SAM: I don’t like to imagine there is anywhere to go but up from here. It has got dark, to be sure. However, I have to say that this aggression is not new, it’s just more visible. A decade ago, in Cairo, I was dragged from a moving vehicle by my hair and neck and breasts and had my clothes shredded off by a mob of men, and it was in celebration, not anger! Zamalek had beat Ahli. Big deal. Let’s try and rape a girl. Natural, right? The only difference is that the fear of consequences is now gone. And so things are worse, particularly in the safety of an anonymous crowd. That’s why I’m making Beretta. A girl gets a gun and goes on a misandristic killing spree around the city. Some might worry that it comes off as a fascist feminist film. I have the ultimate respect for those who are on the ground physically extracting people from these situations or working in communities to change local reactions. But I’m tired of people “exploring” the “issues” in cinema. I want to make a statement. That is fun to watch. There’s too much good taste in Arabic cinema right now. I just want a little action daydream – some fantasy justice for women in the trenches of the streets.

SB: As a young scriptwriter and director, do you feel optimistic, in the third century of cinema, that there’s scope for newness to be made and received? Do you see the possibilities broaden or narrow?
SAM: As a format, I think the 90-minute-plus movie is withering on the vine. I am optimistic about other narrative forms, though – all the inheritors of cinema’s mantle. TV is the new novel, games are the new movies, even reading comics has changed massively for me now with all the various readers for iPads. All that excites me. Storytelling has been straining at its seams for so long and something new has got to synthesise soon.

SB: If the internet shut down for a year, with due warning beforehand, what do you think would happen to life on Earth?
SAM: Depends where. Lots of places wouldn’t notice. Maybe in some places things would go back to how they were 20-odd years ago without much hitch. Regression is easy, after all. But then look what happened in Egypt when the net was blacked out. In urban places I suspect it would be an exciting time.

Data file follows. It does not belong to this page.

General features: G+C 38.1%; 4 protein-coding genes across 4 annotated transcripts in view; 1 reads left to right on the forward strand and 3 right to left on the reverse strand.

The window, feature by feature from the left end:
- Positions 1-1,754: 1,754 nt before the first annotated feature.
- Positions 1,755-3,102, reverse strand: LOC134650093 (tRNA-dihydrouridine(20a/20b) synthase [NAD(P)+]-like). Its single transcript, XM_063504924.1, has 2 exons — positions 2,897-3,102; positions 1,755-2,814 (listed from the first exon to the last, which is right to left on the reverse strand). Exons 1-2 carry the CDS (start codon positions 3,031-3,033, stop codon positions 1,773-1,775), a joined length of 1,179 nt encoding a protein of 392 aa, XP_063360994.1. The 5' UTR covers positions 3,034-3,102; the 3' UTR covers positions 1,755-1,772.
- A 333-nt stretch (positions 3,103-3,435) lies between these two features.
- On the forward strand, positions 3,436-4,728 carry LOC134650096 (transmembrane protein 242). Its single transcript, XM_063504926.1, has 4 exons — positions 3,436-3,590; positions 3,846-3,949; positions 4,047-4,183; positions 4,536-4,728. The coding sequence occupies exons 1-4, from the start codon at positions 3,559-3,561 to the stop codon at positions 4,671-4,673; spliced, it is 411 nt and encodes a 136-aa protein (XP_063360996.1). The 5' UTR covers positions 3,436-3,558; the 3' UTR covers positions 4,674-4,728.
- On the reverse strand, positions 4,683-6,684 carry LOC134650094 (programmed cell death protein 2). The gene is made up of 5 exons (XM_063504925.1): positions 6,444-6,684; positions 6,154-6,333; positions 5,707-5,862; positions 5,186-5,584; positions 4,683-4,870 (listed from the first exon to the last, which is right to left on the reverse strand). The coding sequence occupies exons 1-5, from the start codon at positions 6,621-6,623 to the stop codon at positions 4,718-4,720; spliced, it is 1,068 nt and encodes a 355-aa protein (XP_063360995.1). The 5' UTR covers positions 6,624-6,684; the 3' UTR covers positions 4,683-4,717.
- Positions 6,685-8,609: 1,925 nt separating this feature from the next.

SB: You’ve talked about the relationship between media and flesh, and cite Cronenberg’s 1983 film Videodrome, where TV fuses with bodies, as an influence. What about the internet and flesh? Are they related, or is the “new new flesh” the total abandonment of skin and bones?
SAM: This “new new flesh” probably won’t be in the Videodrome/Tetsuo sense. I figure we are just terraforming the planet, like bacteria around a volcanic vent, or mangroves or whatever, for that which is coming. The fleshless ones. We’re doing this by building the internet – creating the perfect conditions for some new kind of lifeform that will someday just wake up – like a code kraken from the depths. As we build out and fill the internet, an intelligence will undoubtedly emerge. I think it’s inevitable that we’re building all this for some next-level life.

SB: If you were given the choice to always be happy and never feel sad, would you accept the offer?
SAM: What are you, a genie? Wishing for happiness forever must have a terrible catch attached. Hidden fairy-tale fees. Perma-joy sounds like the ultimate demented state. Anyway, I don’t trust happy people. They’re not paying enough attention.

sophia-al-maria
Photograph by Peter Webber

Comments
5 Responses to “TEXT OF TALK IN TANK”
  1. pcoristi says:

    Cool, cool, cool. Some friends and I were just talking about our general lack of interest in movies these days especially given the wealth of what’s available thru tv series. We were also conversing about the theory re: the occurrence of a dead woman motif in tv/movie narratives ie) Laura Palmer in Twin Peaks. Your current film project is an interesting juxtaposition to that!

    >

  2. torogozando says:

    This is such a great interview! my fav was ur answer to the second question. Also I wanted to know where I can access your film Kanary? The vimeo says to ask and well I made this in order to comment and ask about that! odiaz@alumni.berklee.edu is my email?

  3. EssWebKogen says:

    Great conversation. I’ve long been interested in the possible intersections between transhumanism and Islam and your exciting concept of Sci-Fi Wahhabi encapsulates much of that. As a PhD student who’s been kicking around between Doha, Abu Dhabi and Dubai for the past 24 months I’d very much like to explore some of your ideas more in person, in the context of an interview perhaps. My background is in urban sociology (Goldsmiths, LSE etc.) If you are interested and could spare me some of your time I’d be most grateful.

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  1. […] a Tank magazine interview, Qatari-American author Sophia Al Maria discusses Gulf scifi, harassment in Cairo, and revenge […]